Automation: Genomic and Functional Analyses, Vol 28

  • ID: 1757336
  • Book
  • 270 Pages
  • Elsevier Science and Technology
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Automation is the major future trend for many areas in microbiology, molecular biology, and biochemistry, among other disciplines. It is an enormously exciting area, where techniques and assays that were once repetitive, tedious, and time consuming can be performed robotically, liberating the time of researchers and hospital laboratory workers for more interesting work. Many techniques have now been automated and often miniaturized, including PCR analysis, DNA/RNA preparation, diagnostic test (e.g., Pap tests), compound screening, and of course, sequencing. Some major advances, notably in Professor Leroy Hood's group, have resulted in the ability to perform thousands of assays simultaneously on a normal microscope slide.
Automation, edited by two of the leading experts in the field, presents the very latest experimental techniques explained in detail. This book has succeeded in bringing together researchers at the forefront of clone library construction, genome analysis, sequencing, computational data evaluation and functional analysis, to provide insight into this "new age" of research based on genomic and chemical screening.

Key Features
Describes automated procedures used in microbiology and molecular biology
Includes developments in robotics and vision systems
Features automation in library picking, presentation and analysis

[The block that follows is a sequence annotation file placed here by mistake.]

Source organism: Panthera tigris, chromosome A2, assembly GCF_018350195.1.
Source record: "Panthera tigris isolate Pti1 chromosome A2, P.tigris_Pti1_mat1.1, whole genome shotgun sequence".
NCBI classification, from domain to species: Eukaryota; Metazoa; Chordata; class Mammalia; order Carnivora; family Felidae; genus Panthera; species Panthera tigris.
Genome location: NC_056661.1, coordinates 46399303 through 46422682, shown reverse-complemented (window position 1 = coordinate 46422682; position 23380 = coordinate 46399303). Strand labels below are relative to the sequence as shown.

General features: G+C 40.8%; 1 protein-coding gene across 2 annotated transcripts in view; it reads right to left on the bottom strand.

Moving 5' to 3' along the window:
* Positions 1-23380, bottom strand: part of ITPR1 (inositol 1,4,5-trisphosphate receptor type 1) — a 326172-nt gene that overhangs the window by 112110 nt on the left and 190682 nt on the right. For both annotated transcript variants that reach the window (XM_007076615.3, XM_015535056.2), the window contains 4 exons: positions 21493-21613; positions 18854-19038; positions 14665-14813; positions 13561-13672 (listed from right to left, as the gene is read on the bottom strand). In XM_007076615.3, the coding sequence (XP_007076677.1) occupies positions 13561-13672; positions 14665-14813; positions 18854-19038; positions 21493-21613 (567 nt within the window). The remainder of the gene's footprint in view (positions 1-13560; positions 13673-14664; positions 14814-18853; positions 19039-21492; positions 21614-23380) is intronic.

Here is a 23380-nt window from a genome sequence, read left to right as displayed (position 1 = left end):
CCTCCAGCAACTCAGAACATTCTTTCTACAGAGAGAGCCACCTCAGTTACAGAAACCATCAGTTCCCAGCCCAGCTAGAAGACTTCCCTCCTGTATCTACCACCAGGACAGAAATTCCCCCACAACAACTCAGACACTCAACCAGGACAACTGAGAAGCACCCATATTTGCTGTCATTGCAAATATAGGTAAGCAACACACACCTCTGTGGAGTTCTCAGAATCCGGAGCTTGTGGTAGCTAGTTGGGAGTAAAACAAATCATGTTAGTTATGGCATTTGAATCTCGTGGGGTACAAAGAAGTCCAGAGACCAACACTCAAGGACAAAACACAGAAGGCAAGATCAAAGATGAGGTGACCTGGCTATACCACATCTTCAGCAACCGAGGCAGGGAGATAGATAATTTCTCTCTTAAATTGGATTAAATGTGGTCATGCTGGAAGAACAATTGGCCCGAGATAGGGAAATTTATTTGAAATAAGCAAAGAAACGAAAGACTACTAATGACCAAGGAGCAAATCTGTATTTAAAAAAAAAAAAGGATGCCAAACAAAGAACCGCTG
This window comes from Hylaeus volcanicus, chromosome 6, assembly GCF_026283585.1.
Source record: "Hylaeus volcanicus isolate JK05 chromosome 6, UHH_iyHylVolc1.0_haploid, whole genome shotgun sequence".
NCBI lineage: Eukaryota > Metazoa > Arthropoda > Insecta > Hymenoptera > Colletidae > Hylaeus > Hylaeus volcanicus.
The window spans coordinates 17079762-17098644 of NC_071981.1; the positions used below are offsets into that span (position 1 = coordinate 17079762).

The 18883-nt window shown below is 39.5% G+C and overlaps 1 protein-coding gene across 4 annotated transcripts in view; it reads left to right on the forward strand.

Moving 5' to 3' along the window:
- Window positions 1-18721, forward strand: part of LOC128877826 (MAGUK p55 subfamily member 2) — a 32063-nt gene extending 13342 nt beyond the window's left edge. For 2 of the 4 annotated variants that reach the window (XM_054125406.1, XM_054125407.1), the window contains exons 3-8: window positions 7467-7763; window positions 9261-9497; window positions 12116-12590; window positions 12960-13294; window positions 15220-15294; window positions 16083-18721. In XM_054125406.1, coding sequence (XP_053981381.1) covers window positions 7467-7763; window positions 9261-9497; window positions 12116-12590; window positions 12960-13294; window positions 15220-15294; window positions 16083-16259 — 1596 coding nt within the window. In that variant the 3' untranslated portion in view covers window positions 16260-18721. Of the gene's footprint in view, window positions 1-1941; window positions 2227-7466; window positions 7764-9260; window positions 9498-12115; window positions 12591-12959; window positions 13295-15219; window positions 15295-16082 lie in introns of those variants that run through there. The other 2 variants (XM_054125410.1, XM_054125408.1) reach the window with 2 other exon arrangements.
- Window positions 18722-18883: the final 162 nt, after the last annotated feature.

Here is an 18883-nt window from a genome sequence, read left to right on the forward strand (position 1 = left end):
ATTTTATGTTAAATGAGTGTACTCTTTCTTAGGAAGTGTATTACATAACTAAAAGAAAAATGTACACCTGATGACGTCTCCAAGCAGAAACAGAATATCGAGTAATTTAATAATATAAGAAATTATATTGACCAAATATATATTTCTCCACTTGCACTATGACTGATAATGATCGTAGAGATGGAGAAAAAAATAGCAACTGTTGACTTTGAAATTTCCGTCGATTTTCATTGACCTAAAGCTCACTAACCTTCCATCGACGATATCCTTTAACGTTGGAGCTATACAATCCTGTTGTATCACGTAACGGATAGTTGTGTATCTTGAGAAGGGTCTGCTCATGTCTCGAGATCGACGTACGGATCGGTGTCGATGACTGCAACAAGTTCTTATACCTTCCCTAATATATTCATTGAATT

Discusses paralogous duplications in microbial genomes
Covers deciphering genomes through automated large-scale sequencing
Describes and stresses the need for functional analyses
Internationally acclaimed contributors, including Professor Leroy Hood
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L. Hood, Foreword.
U. Pettersson, Introduction.
A. Fife and D.W.M. Crook, Automation in Clinical Microbiology.
A.J.McCollum, Vision Systems for Automated Colony and Plaque Picking.
D.R. Bancroft, E. Maier and H. Lehrach, Library Picking, Presentation and Analysis.
G. Kauer and H. Blöcker, The PREPSEQ Robot: An Integrated Environment for Fully Automated and Unattended Plasmid Preparations and Sequencing Reactions.
A.N. Hale, Building Realistic Automated Production Lines for Genetic Analysis.
A.N. Hale, Examples of Automated Genetic Analysis Developments.
L. Rowen, S. Lasky and L. Hood, Deciphering Genomes Through Automated Large-scale Sequencing.
N.C. Hauser, M. Scheideler, S. Matysiak, M. Vingron and J.D. Hoheisel, DNA Arrays for Transcriptional Profiling.
K.-J. Reiger, G. Orlowska, A. Kaniak, J.-Y. Coppee, G. Alijinovic and P.P. Slonimski, Large-scale Phenotypic Analysis in Microtitre Plates of Mutants with Deleted Open Reading Frames From Yeast Chromosome III: Key-step Between Genomic Sequencing And Protein Function.
J.J. Codani, J.P. Comet, J.C. Aude, E. Glémet, A. Wozniak, J.L. Risler, A. Hénaut and P.P. Slonimski, Automatic Analysis of Large-scale Pairwise Alignments of Protein Sequences.
M.Y. Galperin and D. Frishman, Towards Automated Prediction of Protein Function from Microbial Genomic Sequences.
Index.
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Craig, Alister G.
Hoheisel, J?rg D.
Jorg D. Hoheisel received his Ph.D. in 1988 from the University of Konstanz, Germany, where he studied DNA structures. He was at the ICRF in London, UK from 1988 to 1993, working on genome analysis. Since 1993, he has been Head at the DKFZ (Deutsches Krebsforschungzentrum) in Heidelberg, Germany.

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